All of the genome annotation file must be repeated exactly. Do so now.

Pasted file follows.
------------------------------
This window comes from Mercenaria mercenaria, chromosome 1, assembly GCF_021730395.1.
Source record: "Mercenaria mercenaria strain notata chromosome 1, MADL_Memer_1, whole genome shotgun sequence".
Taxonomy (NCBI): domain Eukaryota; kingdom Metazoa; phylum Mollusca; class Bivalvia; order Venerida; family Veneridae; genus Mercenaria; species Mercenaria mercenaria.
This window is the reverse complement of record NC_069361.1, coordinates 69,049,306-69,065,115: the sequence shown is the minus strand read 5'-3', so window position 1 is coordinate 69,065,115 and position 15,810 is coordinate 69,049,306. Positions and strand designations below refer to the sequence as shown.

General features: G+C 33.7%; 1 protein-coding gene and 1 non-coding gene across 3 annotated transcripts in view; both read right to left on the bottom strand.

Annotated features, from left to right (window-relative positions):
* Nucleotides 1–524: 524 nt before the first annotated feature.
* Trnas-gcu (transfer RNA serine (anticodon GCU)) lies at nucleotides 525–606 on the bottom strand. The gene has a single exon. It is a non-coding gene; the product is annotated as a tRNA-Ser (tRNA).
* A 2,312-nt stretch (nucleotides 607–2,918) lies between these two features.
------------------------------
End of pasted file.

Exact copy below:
This window comes from Mercenaria mercenaria, chromosome 1, assembly GCF_021730395.1.
Source record: "Mercenaria mercenaria strain notata chromosome 1, MADL_Memer_1, whole genome shotgun sequence".
Taxonomy (NCBI): domain Eukaryota; kingdom Metazoa; phylum Mollusca; class Bivalvia; order Venerida; family Veneridae; genus Mercenaria; species Mercenaria mercenaria.
This window is the reverse complement of record NC_069361.1, coordinates 69,049,306-69,065,115: the sequence shown is the minus strand read 5'-3', so window position 1 is coordinate 69,065,115 and position 15,810 is coordinate 69,049,306. Positions and strand designations below refer to the sequence as shown.

General features: G+C 33.7%; 1 protein-coding gene and 1 non-coding gene across 3 annotated transcripts in view; both read right to left on the bottom strand.

Annotated features, from left to right (window-relative positions):
* Nucleotides 1–524: 524 nt before the first annotated feature.
* Trnas-gcu (transfer RNA serine (anticodon GCU)) lies at nucleotides 525–606 on the bottom strand. The gene has a single exon. It is a non-coding gene; the product is annotated as a tRNA-Ser (tRNA).
* A 2,312-nt stretch (nucleotides 607–2,918) lies between these two features.